Why a social enterprise?
Much of FoodShare’s programming is funded by donations, grants and sponsorship, but a growing portion of our revenue comes from the operation of our social enterprise.
A social enterprise sells goods and services while embedding a social, cultural or environmental purpose and reinvests the majority of profits into their social mission. At FoodShare that means investing in food justice work that advances the right to food alongside those most impacted by poverty and food insecurity – Black and Indigenous people, people of colour, people with disabilities and those living on a low income. As we explain in our strategic plan, FoodShare’s goal in running a social enterprise is to achieve diversified revenue to support innovation, allow for nimble responses to opportunities and channels and ensure organizational stability.
“It helps us weather a rough spot, but it also allows us to direct those funds to what we think is important. Which for us, is our food justice and equity work,” Director of Advocacy and Programs, Katie German explained to The Walrus Lab’s Takara Small in an episode of Bandwidth. “And you don’t have a donor, or funder, or someone weighing in on whether they think that’s appropriate or not. If it’s aligned with your mission and you think it’s good, you have full control over how you want to allocate those dollars,” Katie said. In a nonprofit sector where donor sway has been known to outweigh community needs, the FoodShare team feels strongly that having that flexibility is vital to remaining mission-aligned. [Read more on our Approach to Fundraising].
Shopping with a difference
FoodShare’s social enterprise includes 3 prongs: kitchen rentals (of FoodShare’s on site commercial kitchen at 120 Industry St.), wholesale produce procurement (for school lunch programs, community programs and small food businesses such as cafes and restaurants) and direct to consumer produce and pantry delivery from our online shop.
Since 2018 our shop has offered a variety of produce boxes (including organic and conventional options), meat boxes, and pantry staples like bread and coffee, with the goal of keeping fresh produce affordable while generating funds to support our food justice programming across the city. “We’re not a large corporation, we’re focussed on people having access to fresh fruit and vegetables. We’re not paying out shareholder dividends or paying for some CEO’s fourth summer home,” Executive Director Paul Taylor told Pay Chen about the FoodShare difference in an interview on Global News 640 Toronto.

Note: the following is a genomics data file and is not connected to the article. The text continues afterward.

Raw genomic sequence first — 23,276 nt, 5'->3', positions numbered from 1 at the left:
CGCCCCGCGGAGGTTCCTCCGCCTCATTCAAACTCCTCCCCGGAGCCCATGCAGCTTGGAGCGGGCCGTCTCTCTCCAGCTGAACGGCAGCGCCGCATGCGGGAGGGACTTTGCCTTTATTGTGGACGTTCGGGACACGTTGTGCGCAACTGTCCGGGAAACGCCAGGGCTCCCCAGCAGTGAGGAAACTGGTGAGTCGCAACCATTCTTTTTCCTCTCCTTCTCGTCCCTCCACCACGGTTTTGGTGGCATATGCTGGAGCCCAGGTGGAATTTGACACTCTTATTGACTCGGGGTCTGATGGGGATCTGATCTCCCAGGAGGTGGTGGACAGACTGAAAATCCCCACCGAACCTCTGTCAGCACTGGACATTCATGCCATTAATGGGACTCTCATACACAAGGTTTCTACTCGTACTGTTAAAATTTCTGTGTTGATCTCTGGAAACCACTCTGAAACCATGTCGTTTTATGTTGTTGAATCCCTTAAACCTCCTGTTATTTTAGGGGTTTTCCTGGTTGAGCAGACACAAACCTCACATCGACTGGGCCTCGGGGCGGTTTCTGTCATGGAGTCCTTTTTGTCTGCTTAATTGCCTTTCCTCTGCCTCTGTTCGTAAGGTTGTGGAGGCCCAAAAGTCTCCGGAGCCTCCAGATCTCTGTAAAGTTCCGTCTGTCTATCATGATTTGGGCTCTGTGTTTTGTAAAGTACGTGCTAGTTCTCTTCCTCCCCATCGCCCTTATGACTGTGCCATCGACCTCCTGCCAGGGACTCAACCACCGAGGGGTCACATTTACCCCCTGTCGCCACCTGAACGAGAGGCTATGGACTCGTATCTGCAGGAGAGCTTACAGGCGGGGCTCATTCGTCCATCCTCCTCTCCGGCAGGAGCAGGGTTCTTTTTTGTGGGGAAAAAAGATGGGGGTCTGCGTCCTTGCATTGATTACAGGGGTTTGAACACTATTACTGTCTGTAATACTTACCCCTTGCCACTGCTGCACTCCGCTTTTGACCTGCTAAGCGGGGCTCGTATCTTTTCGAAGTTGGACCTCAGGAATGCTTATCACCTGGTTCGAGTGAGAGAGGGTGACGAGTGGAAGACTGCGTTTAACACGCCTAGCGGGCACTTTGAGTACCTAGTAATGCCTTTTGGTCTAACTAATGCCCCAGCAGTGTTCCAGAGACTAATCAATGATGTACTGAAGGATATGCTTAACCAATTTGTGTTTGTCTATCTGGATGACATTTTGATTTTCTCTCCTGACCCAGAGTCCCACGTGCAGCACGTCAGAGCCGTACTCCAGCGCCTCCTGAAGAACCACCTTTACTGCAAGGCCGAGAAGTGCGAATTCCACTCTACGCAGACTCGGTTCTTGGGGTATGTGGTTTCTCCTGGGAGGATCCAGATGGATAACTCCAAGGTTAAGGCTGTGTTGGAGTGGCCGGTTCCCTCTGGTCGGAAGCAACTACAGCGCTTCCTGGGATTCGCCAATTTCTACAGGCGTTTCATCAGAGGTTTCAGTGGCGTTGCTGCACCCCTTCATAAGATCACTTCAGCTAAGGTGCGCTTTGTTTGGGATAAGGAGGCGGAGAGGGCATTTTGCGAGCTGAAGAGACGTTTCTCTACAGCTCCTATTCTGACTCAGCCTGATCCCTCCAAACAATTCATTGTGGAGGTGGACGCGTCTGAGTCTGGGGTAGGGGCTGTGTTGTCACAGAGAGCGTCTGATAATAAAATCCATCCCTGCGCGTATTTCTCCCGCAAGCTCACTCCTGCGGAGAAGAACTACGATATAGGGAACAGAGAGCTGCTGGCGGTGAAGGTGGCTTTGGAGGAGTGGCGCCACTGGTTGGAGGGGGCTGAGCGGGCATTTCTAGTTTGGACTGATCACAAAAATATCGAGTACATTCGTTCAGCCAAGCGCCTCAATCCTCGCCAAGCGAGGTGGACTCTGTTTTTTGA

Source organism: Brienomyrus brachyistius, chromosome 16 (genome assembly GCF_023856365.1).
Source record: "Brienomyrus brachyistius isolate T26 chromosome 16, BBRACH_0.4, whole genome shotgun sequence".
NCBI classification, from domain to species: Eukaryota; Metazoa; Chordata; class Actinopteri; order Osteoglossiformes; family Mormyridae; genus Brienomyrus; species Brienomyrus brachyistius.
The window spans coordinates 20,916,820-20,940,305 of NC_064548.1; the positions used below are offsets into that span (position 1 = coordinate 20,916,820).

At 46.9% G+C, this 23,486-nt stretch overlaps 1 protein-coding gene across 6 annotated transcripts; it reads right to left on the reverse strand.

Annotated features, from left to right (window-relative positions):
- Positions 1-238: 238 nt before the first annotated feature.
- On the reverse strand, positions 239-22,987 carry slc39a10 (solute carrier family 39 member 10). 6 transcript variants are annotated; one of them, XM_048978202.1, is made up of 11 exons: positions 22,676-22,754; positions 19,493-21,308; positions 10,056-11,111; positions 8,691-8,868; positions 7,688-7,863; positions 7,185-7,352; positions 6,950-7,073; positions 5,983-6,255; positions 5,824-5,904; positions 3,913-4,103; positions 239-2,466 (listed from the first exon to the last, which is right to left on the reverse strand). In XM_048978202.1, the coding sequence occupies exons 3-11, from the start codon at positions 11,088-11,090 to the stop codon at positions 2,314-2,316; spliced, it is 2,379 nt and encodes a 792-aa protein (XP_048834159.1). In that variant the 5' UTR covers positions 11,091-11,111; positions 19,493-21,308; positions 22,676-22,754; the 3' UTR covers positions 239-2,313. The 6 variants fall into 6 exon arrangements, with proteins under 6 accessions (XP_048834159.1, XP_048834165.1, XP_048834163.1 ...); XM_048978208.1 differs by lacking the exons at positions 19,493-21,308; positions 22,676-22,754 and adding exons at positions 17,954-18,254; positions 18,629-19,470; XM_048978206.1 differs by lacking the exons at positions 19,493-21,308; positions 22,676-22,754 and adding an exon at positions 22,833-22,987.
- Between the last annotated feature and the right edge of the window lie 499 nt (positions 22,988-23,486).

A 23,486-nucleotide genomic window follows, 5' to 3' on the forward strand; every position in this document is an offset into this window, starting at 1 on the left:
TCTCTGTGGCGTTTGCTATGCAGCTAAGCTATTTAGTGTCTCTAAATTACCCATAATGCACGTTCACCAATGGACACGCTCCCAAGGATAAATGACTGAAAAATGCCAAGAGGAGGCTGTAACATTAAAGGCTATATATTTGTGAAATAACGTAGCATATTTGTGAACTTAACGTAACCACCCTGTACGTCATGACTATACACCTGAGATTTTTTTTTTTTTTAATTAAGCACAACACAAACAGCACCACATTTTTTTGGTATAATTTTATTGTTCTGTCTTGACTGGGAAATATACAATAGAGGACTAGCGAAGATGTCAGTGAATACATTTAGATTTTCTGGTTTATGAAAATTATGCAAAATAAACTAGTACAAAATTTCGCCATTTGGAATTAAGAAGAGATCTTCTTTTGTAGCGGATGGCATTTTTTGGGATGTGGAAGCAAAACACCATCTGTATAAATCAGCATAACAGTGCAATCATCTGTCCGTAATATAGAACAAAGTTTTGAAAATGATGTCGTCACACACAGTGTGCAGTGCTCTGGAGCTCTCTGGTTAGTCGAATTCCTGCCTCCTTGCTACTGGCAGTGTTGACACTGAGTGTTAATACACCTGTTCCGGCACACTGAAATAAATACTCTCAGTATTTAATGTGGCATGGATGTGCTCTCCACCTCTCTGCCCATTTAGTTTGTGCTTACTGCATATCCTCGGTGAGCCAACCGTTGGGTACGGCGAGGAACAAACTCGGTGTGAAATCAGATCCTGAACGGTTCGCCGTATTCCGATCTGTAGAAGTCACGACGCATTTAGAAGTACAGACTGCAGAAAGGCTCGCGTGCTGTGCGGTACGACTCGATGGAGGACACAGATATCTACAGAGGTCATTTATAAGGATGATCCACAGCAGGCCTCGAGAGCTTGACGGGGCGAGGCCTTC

In a lot of instances it’s the folks working in socially conscious settings that get the short end of the stick when it comes to pay and quality work environments. FoodShare aims to combat this with people-first policies that prioritise the well-being of our team and make sure that no one at our food security organization is living below the poverty line. We are a living wage employer, provide all staff no matter their employment status with benefits including wellness and personal days and have a policy of total pay transparency including a maximum ratio of 3:1 between the highest and lowest paid members of our team.
New products now online
The team is proud to be packing and delivering a range of new products from emerging and established producers and makers that align with our vision, including:
- Organic granola from Canada’s first Black-owned granola company, Kare Granola
- Fairtrade organic hot chocolates and sugar from Camino
- Fairtrade organic teas by Equal Exchange
- Spice mixes from Thirteen: A Social Enterprise
- Salad toppers, miso caramel corn and chili oil from FoodShare x Marben collaboration
- Hand-painted artisanal chocolate bars from Raven Rising Global Indigenous Chocolates
How we choose producers and makers – our commitment to social purchasing
As a certified social enterprise, FoodShare is committed to social purchasing. Social purchasing – or social procurement – is a form of sustainable procurement where the purchase of goods and services are targeted towards community-based, diverse social enterprises or similarly-focused suppliers.
Our social enterprise team searches online, at farmers’ markets, and through the grapevine to find products prepared locally (right here in the GTA, Ontario, or Canada) or by other social enterprises, social purpose companies, Black, Indigenous, People of Colour (BIPOC) makers or BIPOC-owned/led companies.
We aim to work with smaller scale producers and partners who are aligned with our values, and when they are larger scale, we like to partner with companies that are living wage employers and environmentally conscientious. From there, products get tested by a panel of FoodShare tasters, and those that get the thumbs up are added to the store.
We’d love to know what you think of the new products! Reach out to email@example.com with any feedback.
Shop all of our products and subscribe for regular delivery at goodfoodbox.foodshare.net.